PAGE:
WASHINGTON -- The Concord Coalition said today that President Bush's fiscal year 2006 budget takes an appropriately hard line on spending, but its claim to result in significant deficit reduction relies on budgetary gimmicks that understate likely expenses and overstate likely revenue. Moreover, the budget's narrow 5-year window ignores the cost of major initiatives such as permanently extending expiring tax cuts and allowing workers to divert a portion of their Social Security taxes into personal accounts.
“The main problem with this budget is not what's in it, but what's left out. It assumes that the upcoming $81 billion supplemental spending request for Iraq and Afghanistan will be the last one and that the Treasury will get a growing revenue windfall from the alternative minimum tax (AMT). Neither is a realistic assumption, and in fact, neither is Administration policy. The cost of continuing the war efforts and providing AMT relief could easily add another $500 billion to the deficit over the next five years and over $100 billion in 2009 alone. Rather than cutting the deficit in half, as the Administration proposes, its budget policies are more likely to result in persistent annual deficits of about $400 billion,” said Concord Coalition Executive Director Robert L. Bixby.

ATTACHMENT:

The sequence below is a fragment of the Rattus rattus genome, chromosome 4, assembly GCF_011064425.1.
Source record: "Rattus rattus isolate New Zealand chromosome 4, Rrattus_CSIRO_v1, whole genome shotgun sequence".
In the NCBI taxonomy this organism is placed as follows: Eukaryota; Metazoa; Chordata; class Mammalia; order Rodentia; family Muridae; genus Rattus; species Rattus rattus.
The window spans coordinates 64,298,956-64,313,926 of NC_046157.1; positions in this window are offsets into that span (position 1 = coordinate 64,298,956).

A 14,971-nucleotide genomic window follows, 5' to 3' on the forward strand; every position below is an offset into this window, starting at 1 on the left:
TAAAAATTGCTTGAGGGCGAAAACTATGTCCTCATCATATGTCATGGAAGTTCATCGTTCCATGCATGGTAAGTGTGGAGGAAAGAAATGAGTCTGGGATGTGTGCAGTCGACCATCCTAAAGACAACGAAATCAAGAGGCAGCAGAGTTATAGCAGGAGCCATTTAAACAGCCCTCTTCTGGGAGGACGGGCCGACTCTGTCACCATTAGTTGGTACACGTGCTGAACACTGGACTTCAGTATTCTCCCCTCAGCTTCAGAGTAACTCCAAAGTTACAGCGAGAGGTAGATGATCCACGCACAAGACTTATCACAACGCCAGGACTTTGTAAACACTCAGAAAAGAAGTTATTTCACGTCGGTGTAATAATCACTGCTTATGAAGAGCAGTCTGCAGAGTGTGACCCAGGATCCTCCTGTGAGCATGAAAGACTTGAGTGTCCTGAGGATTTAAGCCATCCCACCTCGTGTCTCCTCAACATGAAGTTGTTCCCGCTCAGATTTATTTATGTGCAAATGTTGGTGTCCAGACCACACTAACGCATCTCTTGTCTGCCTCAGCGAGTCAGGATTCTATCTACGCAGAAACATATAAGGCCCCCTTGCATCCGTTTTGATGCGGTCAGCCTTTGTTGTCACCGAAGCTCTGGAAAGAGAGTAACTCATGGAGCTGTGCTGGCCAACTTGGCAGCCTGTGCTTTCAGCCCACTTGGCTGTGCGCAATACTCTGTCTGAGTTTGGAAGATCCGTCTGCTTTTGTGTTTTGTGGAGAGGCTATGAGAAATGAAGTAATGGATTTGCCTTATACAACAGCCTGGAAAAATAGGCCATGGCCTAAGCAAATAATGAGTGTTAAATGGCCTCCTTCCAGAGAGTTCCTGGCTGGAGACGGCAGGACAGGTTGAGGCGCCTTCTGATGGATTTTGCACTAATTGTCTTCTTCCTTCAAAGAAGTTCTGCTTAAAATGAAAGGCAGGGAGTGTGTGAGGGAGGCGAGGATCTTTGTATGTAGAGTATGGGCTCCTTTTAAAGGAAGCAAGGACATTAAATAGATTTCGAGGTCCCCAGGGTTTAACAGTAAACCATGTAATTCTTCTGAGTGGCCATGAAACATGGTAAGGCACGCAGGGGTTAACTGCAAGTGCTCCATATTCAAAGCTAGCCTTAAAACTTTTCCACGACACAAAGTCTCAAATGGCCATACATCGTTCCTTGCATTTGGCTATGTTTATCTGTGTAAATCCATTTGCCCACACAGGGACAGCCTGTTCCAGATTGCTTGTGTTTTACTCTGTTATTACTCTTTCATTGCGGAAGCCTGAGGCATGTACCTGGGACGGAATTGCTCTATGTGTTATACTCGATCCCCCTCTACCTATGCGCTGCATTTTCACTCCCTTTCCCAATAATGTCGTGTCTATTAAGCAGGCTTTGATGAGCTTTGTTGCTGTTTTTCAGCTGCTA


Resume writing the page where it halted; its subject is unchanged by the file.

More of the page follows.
“The President deserves credit for proposing cuts in entitlement programs. Any serious deficit reduction plan must do so. On the other hand, closing the budget window at 5 years omits the cost of the President's two biggest initiatives - permanent extension of expiring tax cuts and Social Security reform. Given the huge demographic challenges that begin to impact the budget over the coming five years, we need to take a longer view of how today's policies will play out,” Bixby said.
Concord highlighted two policies with sharply higher costs in the second five years:
The revenue loss from the Administration's tax cut proposals will be more than ten times as much in the second five years ($1.18 trillion) as in the five years covered in the budget ($106 billion).
The Concord Coalition is a nonpartisan, grassroots organization dedicated to balanced federal budgets and generationally responsible fiscal policy. Former U.S. Senators Warren Rudman (R-NH) and Bob Kerrey (D-NE) serve as Concord's co-chairs and former Secretary of Commerce Peter Peterson serves as president.